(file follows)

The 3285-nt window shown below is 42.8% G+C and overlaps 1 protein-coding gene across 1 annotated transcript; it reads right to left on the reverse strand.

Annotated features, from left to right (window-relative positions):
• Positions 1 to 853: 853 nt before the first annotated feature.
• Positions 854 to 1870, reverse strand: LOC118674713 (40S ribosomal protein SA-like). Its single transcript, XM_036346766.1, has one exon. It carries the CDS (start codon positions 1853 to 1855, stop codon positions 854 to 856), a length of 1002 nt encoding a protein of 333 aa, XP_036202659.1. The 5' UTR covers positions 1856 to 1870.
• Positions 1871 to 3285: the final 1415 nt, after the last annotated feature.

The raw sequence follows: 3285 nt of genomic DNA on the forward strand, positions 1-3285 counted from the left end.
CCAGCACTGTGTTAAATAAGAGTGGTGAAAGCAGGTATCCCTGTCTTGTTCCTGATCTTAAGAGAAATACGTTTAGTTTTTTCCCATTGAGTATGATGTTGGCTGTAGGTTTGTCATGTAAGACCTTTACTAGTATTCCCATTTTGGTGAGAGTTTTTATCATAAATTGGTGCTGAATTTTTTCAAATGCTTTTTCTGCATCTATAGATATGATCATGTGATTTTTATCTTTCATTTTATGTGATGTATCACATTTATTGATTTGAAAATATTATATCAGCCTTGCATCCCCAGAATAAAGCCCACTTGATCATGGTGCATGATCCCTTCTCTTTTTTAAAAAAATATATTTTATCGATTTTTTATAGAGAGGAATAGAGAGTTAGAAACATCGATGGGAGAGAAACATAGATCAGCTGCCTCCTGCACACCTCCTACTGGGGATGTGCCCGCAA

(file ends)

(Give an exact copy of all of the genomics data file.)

The 3285-nt window shown below is 42.8% G+C and overlaps 1 protein-coding gene across 1 annotated transcript; it reads right to left on the reverse strand.

Annotated features, from left to right (window-relative positions):
• Positions 1 to 853: 853 nt before the first annotated feature.
• Positions 854 to 1870, reverse strand: LOC118674713 (40S ribosomal protein SA-like). Its single transcript, XM_036346766.1, has one exon. It carries the CDS (start codon positions 1853 to 1855, stop codon positions 854 to 856), a length of 1002 nt encoding a protein of 333 aa, XP_036202659.1. The 5' UTR covers positions 1856 to 1870.
• Positions 1871 to 3285: the final 1415 nt, after the last annotated feature.

The raw sequence follows: 3285 nt of genomic DNA on the forward strand, positions 1-3285 counted from the left end.
CCAGCACTGTGTTAAATAAGAGTGGTGAAAGCAGGTATCCCTGTCTTGTTCCTGATCTTAAGAGAAATACGTTTAGTTTTTTCCCATTGAGTATGATGTTGGCTGTAGGTTTGTCATGTAAGACCTTTACTAGTATTCCCATTTTGGTGAGAGTTTTTATCATAAATTGGTGCTGAATTTTTTCAAATGCTTTTTCTGCATCTATAGATATGATCATGTGATTTTTATCTTTCATTTTATGTGATGTATCACATTTATTGATTTGAAAATATTATATCAGCCTTGCATCCCCAGAATAAAGCCCACTTGATCATGGTGCATGATCCCTTCTCTTTTTTAAAAAAATATATTTTATCGATTTTTTATAGAGAGGAATAGAGAGTTAGAAACATCGATGGGAGAGAAACATAGATCAGCTGCCTCCTGCACACCTCCTACTGGGGATGTGCCCGCAA